At the City Art Center – Glean – an exhibition of films and photographs – The Edinburgh Reporter | Episode Movies

The new Glean exhibition opens at the City Art Center on Saturday 12 November, showcasing 125 photographs, eight films and 35 associated artefacts by 14 women who worked in Scotland in the early 20th century.

The work comes from 17 archives from Galloway to Shetland. This exhibition shows how the women with their cameras reacted to life in Scotland’s rural communities and towns. It is the first time their work is being exhibited together and unveils an untold story in the history of Scottish photography and filmmaking from the period.

The women present different versions of life in Scotland and the exhibition showcases the breadth of their photography and filmmaking and offers a critical analysis of their work. The films include a ten minute black and white film about Edinburgh and its recognizable landmarks. It’s a fascinating record of Edinburgh in the 1930s.

The exhibition is curated by Jenny Brownrigg, Exhibitions Director at Glasgow School of Art and is a partnership project with City Art Centre, who spoke to us about the exhibition here:

  • Capturing Scotland shows how women have captured the transition from traditional to modern life in both urban and rural contexts.
  • Recording Community focuses specifically on the works of two of the women, Margaret Fay Shaw and Dr. Beatrice Garvie, who have long lived in the communities where they were recording.
  • Women and Society explores how they, as photographers and filmmakers, portrayed the role of women in rural and urban societies.
  • From rural Scotland there is a portrait of the Shetland Islands by Jenny Gilbertson, Margaret Fay Shaw’s portraits of sisters Màiri and Peigi MacRae and their life in the small village of North Glendale, South Uist and the wanderings of MEM Donaldson as she strolls with her camera about the Scottish Highlands and Islands.

At a time when islanders and highlanders were portrayed only as ‘guys’, the work of these women presents them as real people and equals, an intimacy afforded by longevity in their communities.

Through her lens, the issues of the time are brought to the fore, from the recording of protest marches by Helen Biggar and Christina Broom, to the housing conditions of the lower class by Ruby Grierson, to the interwar years in Marion Grierson’s films.

Rural and town labour, industry and commerce are notably represented by Violet Banks, Margaret Watkins, Margaret Fay Shaw and Jenny Gilbertson. Isabell Burton MacKenzie was tour operator for The Highlands Home Industry from 1911 to 1914.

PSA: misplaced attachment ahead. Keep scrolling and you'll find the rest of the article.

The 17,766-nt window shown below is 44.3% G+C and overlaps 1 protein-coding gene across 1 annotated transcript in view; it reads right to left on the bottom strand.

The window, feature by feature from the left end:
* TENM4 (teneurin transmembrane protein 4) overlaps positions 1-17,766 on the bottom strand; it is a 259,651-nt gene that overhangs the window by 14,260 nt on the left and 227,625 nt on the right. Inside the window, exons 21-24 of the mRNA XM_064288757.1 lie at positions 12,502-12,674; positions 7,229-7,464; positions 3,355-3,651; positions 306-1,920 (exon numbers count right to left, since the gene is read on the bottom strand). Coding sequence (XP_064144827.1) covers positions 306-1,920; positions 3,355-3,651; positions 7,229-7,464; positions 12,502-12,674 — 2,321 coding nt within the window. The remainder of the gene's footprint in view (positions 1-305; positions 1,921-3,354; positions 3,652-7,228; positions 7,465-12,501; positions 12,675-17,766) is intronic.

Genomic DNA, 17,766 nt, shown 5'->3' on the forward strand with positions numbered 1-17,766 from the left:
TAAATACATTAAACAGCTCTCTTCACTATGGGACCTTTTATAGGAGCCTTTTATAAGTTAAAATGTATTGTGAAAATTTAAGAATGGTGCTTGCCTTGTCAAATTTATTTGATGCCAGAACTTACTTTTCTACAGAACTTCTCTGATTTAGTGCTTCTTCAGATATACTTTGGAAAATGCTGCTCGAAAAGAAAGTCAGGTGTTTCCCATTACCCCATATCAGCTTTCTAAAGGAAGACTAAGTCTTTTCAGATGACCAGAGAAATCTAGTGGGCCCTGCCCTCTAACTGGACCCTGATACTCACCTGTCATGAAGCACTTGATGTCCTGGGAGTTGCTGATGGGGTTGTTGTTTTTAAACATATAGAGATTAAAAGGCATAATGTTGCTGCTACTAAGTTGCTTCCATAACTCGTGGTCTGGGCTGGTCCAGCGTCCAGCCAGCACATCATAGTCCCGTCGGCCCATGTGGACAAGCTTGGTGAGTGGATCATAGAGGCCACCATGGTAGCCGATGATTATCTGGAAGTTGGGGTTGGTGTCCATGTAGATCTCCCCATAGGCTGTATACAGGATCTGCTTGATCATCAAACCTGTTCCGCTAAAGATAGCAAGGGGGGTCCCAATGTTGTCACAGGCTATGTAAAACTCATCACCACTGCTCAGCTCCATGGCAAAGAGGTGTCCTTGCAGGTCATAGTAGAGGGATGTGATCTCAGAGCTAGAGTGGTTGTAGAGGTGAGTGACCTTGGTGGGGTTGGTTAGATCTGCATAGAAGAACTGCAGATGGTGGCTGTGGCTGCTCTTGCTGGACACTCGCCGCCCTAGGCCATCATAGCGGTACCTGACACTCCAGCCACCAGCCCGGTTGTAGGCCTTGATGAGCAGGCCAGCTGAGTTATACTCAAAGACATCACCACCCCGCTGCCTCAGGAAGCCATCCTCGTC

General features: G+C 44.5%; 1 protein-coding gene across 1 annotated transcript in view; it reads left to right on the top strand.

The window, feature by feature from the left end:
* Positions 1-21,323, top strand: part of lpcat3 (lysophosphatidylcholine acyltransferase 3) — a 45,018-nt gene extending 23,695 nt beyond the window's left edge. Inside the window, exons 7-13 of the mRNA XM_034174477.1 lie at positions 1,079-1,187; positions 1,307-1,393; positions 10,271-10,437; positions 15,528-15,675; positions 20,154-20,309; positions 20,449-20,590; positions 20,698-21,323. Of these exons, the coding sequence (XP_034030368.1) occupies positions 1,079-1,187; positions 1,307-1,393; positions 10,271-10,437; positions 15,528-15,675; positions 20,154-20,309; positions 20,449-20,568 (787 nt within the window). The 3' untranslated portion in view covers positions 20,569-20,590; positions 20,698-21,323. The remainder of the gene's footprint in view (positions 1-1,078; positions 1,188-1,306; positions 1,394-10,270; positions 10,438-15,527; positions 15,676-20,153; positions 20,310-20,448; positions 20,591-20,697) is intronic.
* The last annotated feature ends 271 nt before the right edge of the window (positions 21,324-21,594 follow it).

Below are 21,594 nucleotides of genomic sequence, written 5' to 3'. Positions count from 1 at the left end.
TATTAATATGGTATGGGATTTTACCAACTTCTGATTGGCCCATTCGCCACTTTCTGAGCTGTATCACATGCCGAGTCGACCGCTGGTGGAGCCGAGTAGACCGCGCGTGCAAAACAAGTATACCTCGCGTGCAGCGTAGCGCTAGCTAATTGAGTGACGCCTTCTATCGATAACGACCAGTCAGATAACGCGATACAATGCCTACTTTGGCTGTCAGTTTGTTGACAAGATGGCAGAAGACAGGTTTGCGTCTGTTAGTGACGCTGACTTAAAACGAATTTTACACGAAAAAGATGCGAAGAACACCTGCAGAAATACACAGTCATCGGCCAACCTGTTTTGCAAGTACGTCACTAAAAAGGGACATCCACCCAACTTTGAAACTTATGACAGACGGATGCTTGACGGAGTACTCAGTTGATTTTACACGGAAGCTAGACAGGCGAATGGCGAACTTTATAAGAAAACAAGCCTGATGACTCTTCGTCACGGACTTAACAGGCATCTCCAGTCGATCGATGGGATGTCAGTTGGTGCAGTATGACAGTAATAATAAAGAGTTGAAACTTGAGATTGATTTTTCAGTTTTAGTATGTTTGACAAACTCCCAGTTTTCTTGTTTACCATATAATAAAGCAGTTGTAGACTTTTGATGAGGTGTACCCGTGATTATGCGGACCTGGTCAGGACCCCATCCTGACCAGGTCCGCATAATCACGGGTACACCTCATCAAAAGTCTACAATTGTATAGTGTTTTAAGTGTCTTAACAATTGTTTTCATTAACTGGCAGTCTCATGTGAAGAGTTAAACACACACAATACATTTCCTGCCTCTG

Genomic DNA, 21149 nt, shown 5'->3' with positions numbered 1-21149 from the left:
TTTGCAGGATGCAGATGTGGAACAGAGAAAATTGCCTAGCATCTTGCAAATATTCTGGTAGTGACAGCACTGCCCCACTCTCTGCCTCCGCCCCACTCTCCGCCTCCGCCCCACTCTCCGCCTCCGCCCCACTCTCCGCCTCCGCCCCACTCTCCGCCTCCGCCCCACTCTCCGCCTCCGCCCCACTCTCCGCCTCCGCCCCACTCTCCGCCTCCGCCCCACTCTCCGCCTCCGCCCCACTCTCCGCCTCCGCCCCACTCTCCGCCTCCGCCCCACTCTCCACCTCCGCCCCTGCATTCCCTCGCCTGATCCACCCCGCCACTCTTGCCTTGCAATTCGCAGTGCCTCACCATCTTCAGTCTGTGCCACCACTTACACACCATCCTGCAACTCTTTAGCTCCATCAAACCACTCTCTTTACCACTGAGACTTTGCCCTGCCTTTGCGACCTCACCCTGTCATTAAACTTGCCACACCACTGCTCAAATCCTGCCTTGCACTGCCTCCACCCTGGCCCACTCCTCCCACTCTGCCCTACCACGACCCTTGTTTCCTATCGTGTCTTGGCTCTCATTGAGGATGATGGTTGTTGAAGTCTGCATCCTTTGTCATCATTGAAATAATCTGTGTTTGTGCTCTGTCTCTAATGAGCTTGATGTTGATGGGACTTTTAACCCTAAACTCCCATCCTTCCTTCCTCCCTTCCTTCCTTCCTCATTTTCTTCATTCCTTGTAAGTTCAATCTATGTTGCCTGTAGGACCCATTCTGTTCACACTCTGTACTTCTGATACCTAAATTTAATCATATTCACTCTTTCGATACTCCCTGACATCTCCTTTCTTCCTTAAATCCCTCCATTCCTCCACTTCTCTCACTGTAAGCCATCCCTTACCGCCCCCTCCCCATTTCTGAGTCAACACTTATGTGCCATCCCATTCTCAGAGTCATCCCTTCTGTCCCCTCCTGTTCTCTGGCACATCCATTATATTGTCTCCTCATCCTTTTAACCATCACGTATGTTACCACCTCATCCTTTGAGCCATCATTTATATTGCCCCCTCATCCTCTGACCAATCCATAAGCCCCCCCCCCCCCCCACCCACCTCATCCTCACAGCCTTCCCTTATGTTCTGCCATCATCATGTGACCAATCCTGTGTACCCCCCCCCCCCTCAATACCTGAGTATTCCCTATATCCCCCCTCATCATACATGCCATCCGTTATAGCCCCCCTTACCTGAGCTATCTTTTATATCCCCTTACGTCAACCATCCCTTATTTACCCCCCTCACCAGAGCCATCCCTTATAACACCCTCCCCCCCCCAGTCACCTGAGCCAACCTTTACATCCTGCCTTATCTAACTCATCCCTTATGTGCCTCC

Using a Kodak Vest Pocket Camera as a reminder, she visited the homes of islanders involved in crafts to encourage them to sell their work directly through mainland exhibitions through The Highlands Home Industry initiatives. dr Beatrice Garvie, who worked as a doctor for North Roaldsay, Orkney for 15 years, chronicled work and important community events on the island.

The exhibition alludes to the different contexts in which the women worked, from being self-employed to those working in or with industry. This, of course, happened at a time when in 1918 only some women over 30 were granted the right to vote, while in 1928 all women over 21 were granted the right to vote. The early female photographers and filmmakers took a different path than expected for their gender. Banks and Broom ran their own commercial photo studios, and the Grierson sisters worked with their brother, documentary filmmaker John Grierson, on government and industry-funded film initiatives.

The exhibition is accompanied by a program of events that brings together other researchers, gallery owners and archivists who have supported the work of these women.

Untitled Self-Portrait and Shadow, Margaret Watkins c.1935 © Joe Mulholland, Hidden Lane Gallery, Glasgow
Jenny Brownrigg watches one of the films in the exhibition she curated at the City Art Center

Cllr Val Walker, Chair of Culture and Communities, said: “Glean promises to be an empowering exhibition that looks back to the wonderful work of female photographers and early filmmakers who created an important legacy in a male-dominated field. The women featured played a huge part in the history of photography in Scotland and Glean invites viewers to learn more about these inspiring women and it is fantastic to see the achievements of these extraordinary practitioners.”

City Art Center Curator David Patterson said: “The City Art Center is delighted to host this exhibition in partnership with Glasgow School of Art Exhibitions Director Jenny Brownrigg. We were really intrigued by Jenny’s original proposal to tell the story of these pioneering women and bring their work to a wider audience. The proposal also fitted so well with other photography exhibitions taking place at the same time, and provided national and historical context for the other two exhibitions, which have a clear Edinburgh focus. We are confident that visitors will find the exhibition of great interest, as well as the accompanying program of events, which allows for a deeper exploration of the work of some of the artists.”

Jenny Brownrigg, curator of ‘Glean’ said: “I am delighted to be working with the City Art Center on this exhibition and thank all of the lenders. I hope that the exhibition shows the different motivations of women for their work. Seen together, their photographs and films tell different stories about Scotland.”

More information here.

Jenny Brownrigg at the exhibition

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